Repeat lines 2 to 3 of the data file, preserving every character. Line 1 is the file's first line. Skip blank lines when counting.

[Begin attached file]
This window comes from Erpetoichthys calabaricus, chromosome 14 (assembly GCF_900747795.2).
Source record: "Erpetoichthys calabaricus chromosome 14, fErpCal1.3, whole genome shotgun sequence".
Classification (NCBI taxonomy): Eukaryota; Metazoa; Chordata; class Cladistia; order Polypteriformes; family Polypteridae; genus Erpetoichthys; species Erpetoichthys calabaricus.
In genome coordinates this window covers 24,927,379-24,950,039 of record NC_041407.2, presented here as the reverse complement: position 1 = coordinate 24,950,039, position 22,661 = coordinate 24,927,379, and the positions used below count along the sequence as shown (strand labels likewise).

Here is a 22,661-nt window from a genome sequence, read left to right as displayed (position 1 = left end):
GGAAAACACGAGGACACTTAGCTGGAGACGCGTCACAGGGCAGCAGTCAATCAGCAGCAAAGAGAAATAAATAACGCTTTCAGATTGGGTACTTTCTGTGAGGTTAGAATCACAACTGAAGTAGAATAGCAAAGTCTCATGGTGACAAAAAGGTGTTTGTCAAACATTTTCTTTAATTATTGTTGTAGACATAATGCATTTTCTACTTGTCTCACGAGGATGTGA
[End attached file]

Source record: "Erpetoichthys calabaricus chromosome 14, fErpCal1.3, whole genome shotgun sequence".
Classification (NCBI taxonomy): Eukaryota; Metazoa; Chordata; class Cladistia; order Polypteriformes; family Polypteridae; genus Erpetoichthys; species Erpetoichthys calabaricus.